Sunday, May 30, 2010

Putzes claim they found Noah's ark?

I received this email from a reader:

"What's your opinion on the recently found "Noah's Ark" by Hong Kong fundies? And what's your favorite relic?"

The email contained a link to this article in Time magazine.  The article is about some putzes who made an expedition to a mountain in Turkey, and they found some old wooden structures.  Just how old they are will be discussed below.  They claim that the wooden structures are parts of Noah's ark.  It's noteworthy that no boat shape can be made out from the findings, only some beams and planks.

My first thought is that the editors of Time magazine are not stupid enough to believe this.  OK, maybe they are, but my guess is not.  This is a tabloid-esque magazine-seller, and nothing more.  Time knows that the American market is large, and they are well aware of just how many bible-thumpers there are with a few bucks to spend.

Now on to the claim itself.  I want to ignore just about everything except for one point:

"on show are pieces of petrified wood allegedly carbon-dated at 4,800 years old..."

Now, this really pisses me off!  I'm having a hard time finding the exact words and insults necessary to properly express my disgust, but here is a summary.  In order to be a creationist and believe in biblical young-Earth creation, you must ignore radiometric dating techniques, including carbon-dating, along with a whole lot of other science.  We have mountains (literally, mountains) of evidence demonstrating that the Earth is billions of years old, that there was no global flood, etc, etc, etc.  A lot of it was obtained with radiometric dating.  Creationists spend a whole lot of time bashing science, and radiometric dating in particular, because it absolutely pummels their beliefs into submission if it is allowed to be reliable.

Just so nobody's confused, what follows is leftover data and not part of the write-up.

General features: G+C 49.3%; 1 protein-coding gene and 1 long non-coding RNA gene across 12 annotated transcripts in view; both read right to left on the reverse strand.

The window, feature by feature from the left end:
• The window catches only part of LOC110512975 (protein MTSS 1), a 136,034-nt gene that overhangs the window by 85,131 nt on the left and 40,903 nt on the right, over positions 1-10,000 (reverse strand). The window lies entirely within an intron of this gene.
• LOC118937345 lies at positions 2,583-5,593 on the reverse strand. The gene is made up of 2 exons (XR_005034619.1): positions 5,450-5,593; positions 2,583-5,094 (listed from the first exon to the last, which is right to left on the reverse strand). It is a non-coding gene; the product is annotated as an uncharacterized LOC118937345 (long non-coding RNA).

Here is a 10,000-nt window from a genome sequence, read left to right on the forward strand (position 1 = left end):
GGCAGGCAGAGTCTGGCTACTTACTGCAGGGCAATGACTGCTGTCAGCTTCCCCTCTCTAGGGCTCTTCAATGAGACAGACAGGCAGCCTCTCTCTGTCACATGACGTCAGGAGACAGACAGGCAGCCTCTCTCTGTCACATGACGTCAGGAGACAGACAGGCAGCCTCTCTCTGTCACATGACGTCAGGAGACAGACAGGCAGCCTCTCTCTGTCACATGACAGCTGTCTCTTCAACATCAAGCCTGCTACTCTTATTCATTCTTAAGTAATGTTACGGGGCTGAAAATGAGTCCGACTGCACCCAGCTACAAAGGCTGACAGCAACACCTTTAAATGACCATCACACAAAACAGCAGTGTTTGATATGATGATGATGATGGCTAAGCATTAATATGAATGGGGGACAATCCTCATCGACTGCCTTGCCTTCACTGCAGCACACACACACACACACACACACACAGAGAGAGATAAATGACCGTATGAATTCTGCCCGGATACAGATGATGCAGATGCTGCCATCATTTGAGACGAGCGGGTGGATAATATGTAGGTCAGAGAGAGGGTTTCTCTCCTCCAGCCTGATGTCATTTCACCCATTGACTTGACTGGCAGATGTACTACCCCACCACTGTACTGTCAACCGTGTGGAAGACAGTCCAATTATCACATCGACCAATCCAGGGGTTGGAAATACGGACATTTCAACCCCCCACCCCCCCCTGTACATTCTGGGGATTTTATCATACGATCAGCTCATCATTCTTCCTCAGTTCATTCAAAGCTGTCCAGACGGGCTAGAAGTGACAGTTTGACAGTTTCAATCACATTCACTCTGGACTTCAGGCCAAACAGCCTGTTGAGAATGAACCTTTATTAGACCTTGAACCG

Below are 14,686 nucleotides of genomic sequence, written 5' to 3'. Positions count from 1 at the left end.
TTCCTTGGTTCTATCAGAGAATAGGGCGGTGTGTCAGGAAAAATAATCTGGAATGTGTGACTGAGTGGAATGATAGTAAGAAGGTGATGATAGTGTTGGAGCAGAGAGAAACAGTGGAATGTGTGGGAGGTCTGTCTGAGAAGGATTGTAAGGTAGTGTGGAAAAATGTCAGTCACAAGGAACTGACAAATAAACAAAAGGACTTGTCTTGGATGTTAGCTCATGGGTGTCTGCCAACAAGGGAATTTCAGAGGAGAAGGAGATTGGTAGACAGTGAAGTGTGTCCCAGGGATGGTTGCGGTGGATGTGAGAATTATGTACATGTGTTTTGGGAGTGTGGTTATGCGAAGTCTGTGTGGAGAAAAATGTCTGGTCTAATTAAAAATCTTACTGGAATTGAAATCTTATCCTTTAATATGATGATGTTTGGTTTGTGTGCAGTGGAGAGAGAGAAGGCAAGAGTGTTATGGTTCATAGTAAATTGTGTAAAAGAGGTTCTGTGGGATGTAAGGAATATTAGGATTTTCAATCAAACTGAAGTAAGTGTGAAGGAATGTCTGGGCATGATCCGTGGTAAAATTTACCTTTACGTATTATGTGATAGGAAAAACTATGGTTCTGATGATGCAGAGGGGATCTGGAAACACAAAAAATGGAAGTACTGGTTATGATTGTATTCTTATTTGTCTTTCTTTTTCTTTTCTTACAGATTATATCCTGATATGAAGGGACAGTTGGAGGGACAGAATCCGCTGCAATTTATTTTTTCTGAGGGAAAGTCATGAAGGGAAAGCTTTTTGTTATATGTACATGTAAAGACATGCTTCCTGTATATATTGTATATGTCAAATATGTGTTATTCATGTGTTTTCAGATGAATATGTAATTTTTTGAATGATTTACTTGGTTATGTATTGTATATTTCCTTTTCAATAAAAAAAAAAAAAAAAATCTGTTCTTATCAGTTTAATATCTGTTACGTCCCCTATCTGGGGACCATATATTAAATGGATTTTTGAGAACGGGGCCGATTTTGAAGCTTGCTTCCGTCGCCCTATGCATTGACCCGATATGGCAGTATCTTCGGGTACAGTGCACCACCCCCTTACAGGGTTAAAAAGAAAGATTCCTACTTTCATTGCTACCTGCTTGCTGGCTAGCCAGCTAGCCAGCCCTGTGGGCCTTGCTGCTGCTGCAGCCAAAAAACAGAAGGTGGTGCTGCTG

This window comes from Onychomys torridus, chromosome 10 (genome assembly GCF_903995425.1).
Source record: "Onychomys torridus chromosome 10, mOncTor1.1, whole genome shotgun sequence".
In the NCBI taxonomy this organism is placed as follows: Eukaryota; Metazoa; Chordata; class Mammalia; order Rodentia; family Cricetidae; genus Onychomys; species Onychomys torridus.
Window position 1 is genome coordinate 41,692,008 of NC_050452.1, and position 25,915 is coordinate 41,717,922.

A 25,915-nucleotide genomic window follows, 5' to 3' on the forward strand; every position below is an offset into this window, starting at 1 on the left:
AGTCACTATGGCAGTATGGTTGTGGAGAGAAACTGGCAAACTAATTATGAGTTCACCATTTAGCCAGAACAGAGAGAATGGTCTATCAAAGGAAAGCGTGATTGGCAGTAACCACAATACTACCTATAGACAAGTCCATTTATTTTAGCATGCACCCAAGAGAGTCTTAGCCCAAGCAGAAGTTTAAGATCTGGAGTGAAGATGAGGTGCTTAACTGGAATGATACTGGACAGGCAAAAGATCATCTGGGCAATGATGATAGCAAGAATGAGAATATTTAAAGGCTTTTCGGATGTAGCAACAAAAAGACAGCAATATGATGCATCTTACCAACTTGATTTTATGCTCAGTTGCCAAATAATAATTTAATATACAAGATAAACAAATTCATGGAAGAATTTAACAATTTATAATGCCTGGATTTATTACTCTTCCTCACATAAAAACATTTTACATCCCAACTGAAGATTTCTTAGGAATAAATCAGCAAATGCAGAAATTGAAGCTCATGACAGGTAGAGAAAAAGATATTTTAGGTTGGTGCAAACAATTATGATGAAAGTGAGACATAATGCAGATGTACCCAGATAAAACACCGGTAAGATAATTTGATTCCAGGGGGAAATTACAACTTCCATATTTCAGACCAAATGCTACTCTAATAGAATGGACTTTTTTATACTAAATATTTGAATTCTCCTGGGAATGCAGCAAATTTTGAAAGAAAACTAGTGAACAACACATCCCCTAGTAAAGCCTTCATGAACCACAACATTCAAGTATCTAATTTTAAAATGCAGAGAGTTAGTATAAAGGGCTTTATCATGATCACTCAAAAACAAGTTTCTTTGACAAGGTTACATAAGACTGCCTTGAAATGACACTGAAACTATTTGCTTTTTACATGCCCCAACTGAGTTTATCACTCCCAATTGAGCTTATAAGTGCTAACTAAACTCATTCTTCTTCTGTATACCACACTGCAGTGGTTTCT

But what do these same creationists, who ignored scientific radiometric results to get this far, do when they discover a piece of wood that they need the age of?  They turn to science and radiometric dating!  Then the sneaky, dishonest, intellectually-void bastards present the result to the world and expect us all to believe it!

This is intellectual dishonesty at its finest, and we have even seen an example of it on this website before.  When 'Nathan the less-than-intelligent-Christian' was commenting here, he attempted to use evolution to support his argument about some of the similarities between chimps and humans, specifically that they both have been known to kill each other.  The major problem, and what put a big red 'I'm a dishonest retard' sticker on his forehead, is that he refused to state that he accepted evolution was true.  He used biblical creation arguments when it suited him.  They'll use whatever tactics are necessary to support their argument, even if the support for one contradicts support for another.

As for the alleged date of the wood, I read another article on this topic which said that the preliminary tests shown to an expert gave a result of much less than 2,000 years, and now he is demanding to know who did this new test showing nearly 5,000 years.